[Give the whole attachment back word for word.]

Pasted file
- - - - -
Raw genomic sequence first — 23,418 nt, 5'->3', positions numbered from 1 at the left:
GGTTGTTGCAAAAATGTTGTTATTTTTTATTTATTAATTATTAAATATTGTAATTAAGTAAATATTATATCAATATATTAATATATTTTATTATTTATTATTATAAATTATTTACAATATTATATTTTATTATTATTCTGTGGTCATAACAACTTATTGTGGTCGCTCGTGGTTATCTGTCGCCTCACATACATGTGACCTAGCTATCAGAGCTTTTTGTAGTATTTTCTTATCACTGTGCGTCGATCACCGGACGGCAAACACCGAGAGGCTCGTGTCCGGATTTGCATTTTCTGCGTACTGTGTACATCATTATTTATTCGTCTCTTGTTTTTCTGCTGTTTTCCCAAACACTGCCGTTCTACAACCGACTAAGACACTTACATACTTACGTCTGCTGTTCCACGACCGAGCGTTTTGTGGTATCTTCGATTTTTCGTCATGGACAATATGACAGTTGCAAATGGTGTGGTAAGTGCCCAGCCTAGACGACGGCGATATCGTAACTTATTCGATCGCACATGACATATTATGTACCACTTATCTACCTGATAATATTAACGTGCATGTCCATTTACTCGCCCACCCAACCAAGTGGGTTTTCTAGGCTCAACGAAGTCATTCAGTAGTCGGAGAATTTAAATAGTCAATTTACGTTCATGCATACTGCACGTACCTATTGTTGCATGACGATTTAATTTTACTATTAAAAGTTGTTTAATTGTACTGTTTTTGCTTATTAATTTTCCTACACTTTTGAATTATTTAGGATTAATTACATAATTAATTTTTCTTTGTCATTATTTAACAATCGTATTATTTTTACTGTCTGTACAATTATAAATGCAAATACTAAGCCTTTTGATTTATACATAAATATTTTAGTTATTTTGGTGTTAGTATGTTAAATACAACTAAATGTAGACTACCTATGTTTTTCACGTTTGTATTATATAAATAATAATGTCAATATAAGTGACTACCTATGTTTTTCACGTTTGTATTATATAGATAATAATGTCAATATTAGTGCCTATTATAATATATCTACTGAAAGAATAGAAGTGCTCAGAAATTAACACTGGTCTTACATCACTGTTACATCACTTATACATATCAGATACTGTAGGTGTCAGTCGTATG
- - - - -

Raw genomic sequence first — 23,418 nt, 5'->3', positions numbered from 1 at the left:
GGTTGTTGCAAAAATGTTGTTATTTTTTATTTATTAATTATTAAATATTGTAATTAAGTAAATATTATATCAATATATTAATATATTTTATTATTTATTATTATAAATTATTTACAATATTATATTTTATTATTATTCTGTGGTCATAACAACTTATTGTGGTCGCTCGTGGTTATCTGTCGCCTCACATACATGTGACCTAGCTATCAGAGCTTTTTGTAGTATTTTCTTATCACTGTGCGTCGATCACCGGACGGCAAACACCGAGAGGCTCGTGTCCGGATTTGCATTTTCTGCGTACTGTGTACATCATTATTTATTCGTCTCTTGTTTTTCTGCTGTTTTCCCAAACACTGCCGTTCTACAACCGACTAAGACACTTACATACTTACGTCTGCTGTTCCACGACCGAGCGTTTTGTGGTATCTTCGATTTTTCGTCATGGACAATATGACAGTTGCAAATGGTGTGGTAAGTGCCCAGCCTAGACGACGGCGATATCGTAACTTATTCGATCGCACATGACATATTATGTACCACTTATCTACCTGATAATATTAACGTGCATGTCCATTTACTCGCCCACCCAACCAAGTGGGTTTTCTAGGCTCAACGAAGTCATTCAGTAGTCGGAGAATTTAAATAGTCAATTTACGTTCATGCATACTGCACGTACCTATTGTTGCATGACGATTTAATTTTACTATTAAAAGTTGTTTAATTGTACTGTTTTTGCTTATTAATTTTCCTACACTTTTGAATTATTTAGGATTAATTACATAATTAATTTTTCTTTGTCATTATTTAACAATCGTATTATTTTTACTGTCTGTACAATTATAAATGCAAATACTAAGCCTTTTGATTTATACATAAATATTTTAGTTATTTTGGTGTTAGTATGTTAAATACAACTAAATGTAGACTACCTATGTTTTTCACGTTTGTATTATATAAATAATAATGTCAATATAAGTGACTACCTATGTTTTTCACGTTTGTATTATATAGATAATAATGTCAATATTAGTGCCTATTATAATATATCTACTGAAAGAATAGAAGTGCTCAGAAATTAACACTGGTCTTACATCACTGTTACATCACTTATACATATCAGATACTGTAGGTGTCAGTCGTATG